Simply requesting access to his own health card used to attain free medical

Simply requesting access to his own health card used

This preview shows page 11 - 13 out of 19 pages.

Simply requesting access to his own health card (used to attain free medical services) from the employer—who routinely (and illegally) with- held the cards from all workers—caused a prob- lem, even though Lorenzo only wanted to use the card as identification to take out books and access the Internet at the local library. The em- ployer apparently could not understand why a Classifying the “ideal migrant worker”: Mexican and Jamaican transnational farmworkers in Canada | 89
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migrant would want to access the community services meant for Canadians. In the end, Lo- renzo was fired after only two months in Can- ada for, he believes, asking too many questions, which, incidentally, he was able to do in English. After being fired, Lorenzo was partly relieved to be going back to Mexico, a country he said exhibited “much greater freedom” than Canada. He even determined that the United States is a better country to work in because at least there you have “freedom of movement and associa- tion” (unless you get caught). He had given Canada a try only because of the increased se- curity barriers along the US border, which had got him kicked out of the country after years of living there (and working as a construction manager) without legal status. He vowed upon leaving Canada that if he ever came back as a worker, it would have to be “undocumented” so that he could actually be free to “move around” and “get ahead.” Ultimately, Lorenzo’s experience, ability, will- ingness to communicate, and motivation to ap- ply and advance his skills, resulted in his being kicked out of Canada’s “model migration pro- gram.” He could afford to break from the mould of performed subordination as he has a reason- able job prospect in Mexico. Nicolas, a genuine “poor campesino ” with six dependents, contin- ues on in the program. Like the vast majority of migrants in the SAWP, Nicolas deems the trade- offs of working under poor conditions without complaint as worth the sacrifice. In his mind, the Canadian program is the best available al- ternative to him. Consequences of performing subordination The ideal temporary migrant sought by Canada is someone who will work without complaint and will return home at the end of the contract. The SAWP is considered a success because, for the most part, it complies with these criteria. The ministries of labor in sending countries do their best to conform to these requirements, as they compete against other participating coun- tries to produce the optimal labor force to en- sure their continued participation in the pro- gram and the related remittances and political acclaim to the government for securing lucra- tive positions abroad. Workers who are unable or unwilling to successfully perform their subordi- nation are quickly removed from the program.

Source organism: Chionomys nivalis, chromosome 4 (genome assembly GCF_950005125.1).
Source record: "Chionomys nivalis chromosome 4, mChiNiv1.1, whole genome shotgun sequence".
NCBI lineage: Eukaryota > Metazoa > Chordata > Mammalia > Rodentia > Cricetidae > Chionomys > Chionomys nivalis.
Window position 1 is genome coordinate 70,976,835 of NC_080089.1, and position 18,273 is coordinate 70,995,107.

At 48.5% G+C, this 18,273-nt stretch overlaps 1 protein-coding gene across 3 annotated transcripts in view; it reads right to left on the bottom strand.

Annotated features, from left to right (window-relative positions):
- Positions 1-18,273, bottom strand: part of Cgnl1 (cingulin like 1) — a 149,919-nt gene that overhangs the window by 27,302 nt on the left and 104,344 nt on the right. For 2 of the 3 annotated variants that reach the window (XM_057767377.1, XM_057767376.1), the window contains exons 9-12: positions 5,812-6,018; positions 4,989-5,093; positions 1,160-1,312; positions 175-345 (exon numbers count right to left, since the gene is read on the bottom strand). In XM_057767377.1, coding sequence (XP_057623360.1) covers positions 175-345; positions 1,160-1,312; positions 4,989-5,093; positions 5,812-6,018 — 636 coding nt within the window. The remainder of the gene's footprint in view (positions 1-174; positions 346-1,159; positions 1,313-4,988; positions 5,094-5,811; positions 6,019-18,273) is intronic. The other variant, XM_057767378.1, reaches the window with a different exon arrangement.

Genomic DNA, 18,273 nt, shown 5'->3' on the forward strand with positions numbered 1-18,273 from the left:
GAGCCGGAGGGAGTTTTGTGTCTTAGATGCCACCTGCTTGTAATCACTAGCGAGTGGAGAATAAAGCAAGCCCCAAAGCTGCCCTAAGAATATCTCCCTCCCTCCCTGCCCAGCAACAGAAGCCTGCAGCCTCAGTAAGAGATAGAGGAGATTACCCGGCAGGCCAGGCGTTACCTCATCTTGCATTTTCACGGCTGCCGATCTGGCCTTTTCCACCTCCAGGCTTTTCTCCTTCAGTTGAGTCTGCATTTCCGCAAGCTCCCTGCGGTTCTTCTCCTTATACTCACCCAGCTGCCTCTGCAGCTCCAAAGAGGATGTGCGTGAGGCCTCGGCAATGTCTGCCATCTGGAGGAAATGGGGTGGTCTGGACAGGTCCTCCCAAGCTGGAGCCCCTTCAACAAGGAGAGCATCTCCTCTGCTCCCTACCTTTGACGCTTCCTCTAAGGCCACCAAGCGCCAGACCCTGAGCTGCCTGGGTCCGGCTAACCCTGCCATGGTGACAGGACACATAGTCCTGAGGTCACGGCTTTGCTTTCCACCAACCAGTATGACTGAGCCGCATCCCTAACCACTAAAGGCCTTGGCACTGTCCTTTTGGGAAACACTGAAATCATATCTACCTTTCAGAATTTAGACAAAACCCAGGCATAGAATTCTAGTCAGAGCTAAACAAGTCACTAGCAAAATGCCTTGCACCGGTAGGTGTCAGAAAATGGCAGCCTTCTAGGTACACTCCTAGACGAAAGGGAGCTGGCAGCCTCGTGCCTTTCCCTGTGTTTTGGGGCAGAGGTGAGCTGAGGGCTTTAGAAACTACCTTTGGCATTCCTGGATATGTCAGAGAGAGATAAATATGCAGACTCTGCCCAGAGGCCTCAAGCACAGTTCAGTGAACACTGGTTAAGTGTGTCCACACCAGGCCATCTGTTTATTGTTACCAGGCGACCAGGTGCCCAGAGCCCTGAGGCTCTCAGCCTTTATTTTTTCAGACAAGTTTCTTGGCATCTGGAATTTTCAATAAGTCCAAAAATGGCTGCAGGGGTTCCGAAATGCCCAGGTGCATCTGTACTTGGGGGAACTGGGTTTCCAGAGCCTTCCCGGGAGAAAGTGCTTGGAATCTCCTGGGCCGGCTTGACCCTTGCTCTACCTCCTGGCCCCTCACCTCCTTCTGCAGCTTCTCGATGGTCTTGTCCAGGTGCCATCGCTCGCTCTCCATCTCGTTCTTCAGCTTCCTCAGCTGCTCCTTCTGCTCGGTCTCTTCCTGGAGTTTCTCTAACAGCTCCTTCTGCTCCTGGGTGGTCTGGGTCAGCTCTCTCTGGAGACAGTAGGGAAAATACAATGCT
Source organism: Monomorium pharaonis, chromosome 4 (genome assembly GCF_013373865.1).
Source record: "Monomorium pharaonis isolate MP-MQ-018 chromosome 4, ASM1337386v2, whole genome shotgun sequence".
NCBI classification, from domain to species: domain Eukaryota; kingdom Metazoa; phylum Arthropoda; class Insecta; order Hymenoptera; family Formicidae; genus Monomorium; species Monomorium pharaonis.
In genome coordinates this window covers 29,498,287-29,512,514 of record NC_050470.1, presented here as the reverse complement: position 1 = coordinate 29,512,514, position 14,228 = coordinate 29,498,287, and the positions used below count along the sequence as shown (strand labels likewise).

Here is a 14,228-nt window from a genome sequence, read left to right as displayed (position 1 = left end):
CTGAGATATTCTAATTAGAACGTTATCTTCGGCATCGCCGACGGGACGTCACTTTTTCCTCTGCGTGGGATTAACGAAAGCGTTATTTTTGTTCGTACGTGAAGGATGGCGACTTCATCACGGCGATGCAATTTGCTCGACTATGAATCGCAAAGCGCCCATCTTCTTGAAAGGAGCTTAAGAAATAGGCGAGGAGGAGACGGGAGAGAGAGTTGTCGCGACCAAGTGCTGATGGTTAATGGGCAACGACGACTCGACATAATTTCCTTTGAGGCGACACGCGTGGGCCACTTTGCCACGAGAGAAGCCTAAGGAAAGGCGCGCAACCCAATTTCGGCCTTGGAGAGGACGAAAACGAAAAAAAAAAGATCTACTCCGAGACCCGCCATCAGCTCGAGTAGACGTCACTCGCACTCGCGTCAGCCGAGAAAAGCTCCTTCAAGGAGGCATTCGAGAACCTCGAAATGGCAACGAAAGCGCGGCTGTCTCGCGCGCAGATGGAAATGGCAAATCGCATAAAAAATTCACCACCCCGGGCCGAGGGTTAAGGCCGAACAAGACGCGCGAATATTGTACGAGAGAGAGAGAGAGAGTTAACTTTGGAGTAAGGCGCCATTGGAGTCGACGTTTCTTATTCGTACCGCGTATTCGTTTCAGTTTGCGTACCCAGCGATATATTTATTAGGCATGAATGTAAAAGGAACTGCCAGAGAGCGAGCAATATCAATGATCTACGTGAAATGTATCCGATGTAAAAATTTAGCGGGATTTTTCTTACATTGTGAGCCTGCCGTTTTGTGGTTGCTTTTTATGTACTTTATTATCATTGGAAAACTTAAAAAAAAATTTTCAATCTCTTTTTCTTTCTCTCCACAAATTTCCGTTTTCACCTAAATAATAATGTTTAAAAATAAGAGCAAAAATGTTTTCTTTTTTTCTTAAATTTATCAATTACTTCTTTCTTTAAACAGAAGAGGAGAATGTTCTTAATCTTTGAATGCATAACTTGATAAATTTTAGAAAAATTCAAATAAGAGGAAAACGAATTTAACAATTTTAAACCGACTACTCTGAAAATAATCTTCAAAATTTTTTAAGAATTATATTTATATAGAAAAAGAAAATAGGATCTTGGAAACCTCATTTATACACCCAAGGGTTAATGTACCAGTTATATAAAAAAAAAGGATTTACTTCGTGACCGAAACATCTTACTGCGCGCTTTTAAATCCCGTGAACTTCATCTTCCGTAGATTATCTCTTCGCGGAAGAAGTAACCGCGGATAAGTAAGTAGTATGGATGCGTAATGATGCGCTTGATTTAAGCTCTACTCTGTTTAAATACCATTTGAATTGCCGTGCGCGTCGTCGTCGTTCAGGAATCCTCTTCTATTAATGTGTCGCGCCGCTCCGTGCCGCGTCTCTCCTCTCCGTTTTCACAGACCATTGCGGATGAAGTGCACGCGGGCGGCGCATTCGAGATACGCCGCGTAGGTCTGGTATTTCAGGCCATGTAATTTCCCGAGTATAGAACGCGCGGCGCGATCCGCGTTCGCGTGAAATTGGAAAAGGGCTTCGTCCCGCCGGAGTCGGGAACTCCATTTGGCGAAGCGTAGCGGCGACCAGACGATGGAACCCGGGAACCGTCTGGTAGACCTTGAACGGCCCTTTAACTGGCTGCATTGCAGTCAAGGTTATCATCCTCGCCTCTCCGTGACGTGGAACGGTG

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  • Fall '14
  • Human migration, Migrant worker, workers, Foreign worker, ideal migrant worker

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